World’s biggest sheep dog auction to go online across borders

Sheep Central June 9, 2020

Northumberland shepherdess Emma Gray demonstrating her world record priced dog Megan at Skipton. Image – Moule Media.

THE world’s first live-streamed working sheep dog sale involving multiple countries is being organised by England’s Skipton Auction Mart next month.

The Jerilderie Working Dog Auction in New South Wales has for the past two years live-streamed its demonstrations and the actual sale.

But the proposed Skipton online auction over six days from July 12-17 is believed to be the first virtual sale with real-time demonstration and sale viewing involving sheep dog entries from several countries, including England, Wales, Scotland, Ireland and Europe.

A final closing date for all Skipton entries has been set for Tuesday, June 16, to be followed by pre-sale video catalogue viewing via the working sheep dog section of the mart’s website from Monday, 29 June.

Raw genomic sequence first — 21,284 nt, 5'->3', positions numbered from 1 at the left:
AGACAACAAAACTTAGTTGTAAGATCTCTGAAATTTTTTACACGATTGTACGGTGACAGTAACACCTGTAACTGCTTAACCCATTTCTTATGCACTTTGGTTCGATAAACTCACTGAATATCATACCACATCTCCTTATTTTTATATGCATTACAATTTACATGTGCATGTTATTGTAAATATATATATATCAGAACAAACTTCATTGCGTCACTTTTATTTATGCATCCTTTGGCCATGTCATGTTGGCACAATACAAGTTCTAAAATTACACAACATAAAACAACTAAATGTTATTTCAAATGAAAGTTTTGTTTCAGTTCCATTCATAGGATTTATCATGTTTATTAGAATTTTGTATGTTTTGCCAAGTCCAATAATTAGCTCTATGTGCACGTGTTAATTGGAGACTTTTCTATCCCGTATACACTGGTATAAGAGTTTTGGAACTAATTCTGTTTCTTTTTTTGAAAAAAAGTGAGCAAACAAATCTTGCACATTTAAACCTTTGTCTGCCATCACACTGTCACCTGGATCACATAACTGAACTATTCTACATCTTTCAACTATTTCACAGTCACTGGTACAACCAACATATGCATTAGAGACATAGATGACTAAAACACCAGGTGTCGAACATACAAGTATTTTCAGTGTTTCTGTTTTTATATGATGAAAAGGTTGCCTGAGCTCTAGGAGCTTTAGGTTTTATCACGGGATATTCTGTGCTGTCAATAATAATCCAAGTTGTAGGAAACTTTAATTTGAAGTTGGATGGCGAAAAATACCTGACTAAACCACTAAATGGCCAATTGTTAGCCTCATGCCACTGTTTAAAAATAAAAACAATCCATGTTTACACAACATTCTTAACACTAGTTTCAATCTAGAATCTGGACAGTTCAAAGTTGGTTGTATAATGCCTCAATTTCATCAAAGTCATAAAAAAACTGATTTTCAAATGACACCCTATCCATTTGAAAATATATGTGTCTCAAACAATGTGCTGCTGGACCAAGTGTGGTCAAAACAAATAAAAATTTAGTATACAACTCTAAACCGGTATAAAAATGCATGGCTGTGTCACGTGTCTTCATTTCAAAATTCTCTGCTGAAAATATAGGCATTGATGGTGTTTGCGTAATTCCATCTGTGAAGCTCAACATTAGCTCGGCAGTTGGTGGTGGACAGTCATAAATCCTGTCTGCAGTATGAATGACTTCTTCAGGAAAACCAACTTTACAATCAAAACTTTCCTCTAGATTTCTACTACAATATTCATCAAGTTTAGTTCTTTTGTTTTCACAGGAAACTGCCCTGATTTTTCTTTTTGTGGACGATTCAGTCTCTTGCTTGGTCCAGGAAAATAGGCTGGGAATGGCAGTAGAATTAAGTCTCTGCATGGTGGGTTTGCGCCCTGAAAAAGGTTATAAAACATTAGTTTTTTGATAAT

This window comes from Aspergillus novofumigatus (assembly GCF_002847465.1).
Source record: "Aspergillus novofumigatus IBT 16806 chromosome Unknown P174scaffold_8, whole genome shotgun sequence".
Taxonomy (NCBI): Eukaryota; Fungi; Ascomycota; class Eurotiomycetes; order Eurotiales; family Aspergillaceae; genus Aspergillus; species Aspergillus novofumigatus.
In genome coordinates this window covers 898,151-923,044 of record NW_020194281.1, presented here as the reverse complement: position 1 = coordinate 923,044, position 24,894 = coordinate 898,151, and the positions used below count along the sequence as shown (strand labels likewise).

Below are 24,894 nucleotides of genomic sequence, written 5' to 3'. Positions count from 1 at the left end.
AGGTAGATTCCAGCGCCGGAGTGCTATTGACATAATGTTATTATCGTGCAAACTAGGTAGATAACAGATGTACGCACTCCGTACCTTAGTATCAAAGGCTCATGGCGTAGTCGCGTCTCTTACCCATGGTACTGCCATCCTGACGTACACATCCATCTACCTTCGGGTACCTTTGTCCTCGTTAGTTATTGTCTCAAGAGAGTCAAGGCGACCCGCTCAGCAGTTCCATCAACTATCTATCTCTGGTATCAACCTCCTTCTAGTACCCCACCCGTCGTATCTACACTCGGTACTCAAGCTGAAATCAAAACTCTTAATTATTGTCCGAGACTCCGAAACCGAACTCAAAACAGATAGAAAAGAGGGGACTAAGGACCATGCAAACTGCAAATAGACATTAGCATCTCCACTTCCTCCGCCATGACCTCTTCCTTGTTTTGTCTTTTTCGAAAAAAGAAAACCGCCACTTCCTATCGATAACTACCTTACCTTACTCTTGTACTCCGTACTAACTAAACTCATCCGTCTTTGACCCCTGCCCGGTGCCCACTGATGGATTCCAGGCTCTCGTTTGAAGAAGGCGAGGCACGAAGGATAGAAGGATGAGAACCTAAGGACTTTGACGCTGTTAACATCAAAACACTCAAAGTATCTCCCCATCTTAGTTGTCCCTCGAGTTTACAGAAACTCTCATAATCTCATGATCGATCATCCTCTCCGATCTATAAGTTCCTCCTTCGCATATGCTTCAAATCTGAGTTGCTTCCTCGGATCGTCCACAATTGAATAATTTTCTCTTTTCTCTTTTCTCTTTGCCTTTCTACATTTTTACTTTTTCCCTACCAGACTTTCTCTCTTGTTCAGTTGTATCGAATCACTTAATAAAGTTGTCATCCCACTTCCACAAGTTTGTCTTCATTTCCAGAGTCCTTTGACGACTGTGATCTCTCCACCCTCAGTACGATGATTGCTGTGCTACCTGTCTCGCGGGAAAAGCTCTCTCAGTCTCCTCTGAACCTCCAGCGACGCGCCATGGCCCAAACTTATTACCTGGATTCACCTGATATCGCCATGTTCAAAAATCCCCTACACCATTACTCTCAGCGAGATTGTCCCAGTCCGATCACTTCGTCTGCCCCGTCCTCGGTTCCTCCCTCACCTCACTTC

It is proposed that every evening between 5pm and 7.30pm (British Summer Time) immediately before each online sale day, vendors would be available for live conference viewing with question and answer sessions, and live demonstrations of individual entries.

On each sale day, there would be a 12-hour window between 11am and 11pm for online bidding, again to be streamed live via the mart’s website, with an inbuilt click-on bidding facility for potential purchasers.

The schedule would open with the viewing and sale of Scottish entries on July 12/13, followed by England on July 13/14, Wales July 14/15, All-Ireland July 15/16 and European July 16/17.

The Skipton Auction Mart in North Yorkshire is regarded as the United Kingdom’s leading working sheep dog sale venue. Its normal live working sheep dog sales attract large crowds, but cannot be held while COVID-19 restrictions remain in place.

Following the forced cancellation of the Skipton spring sale in May, Skipton Auction Mart’s general manager Jeremy Eaton wrote to potential entrants said auction organisers had deliberated long and hard about providing a substitute to ensure dogs moved into the right hands to keep sheep farmers farming and to provide succession on the trial field for trialists.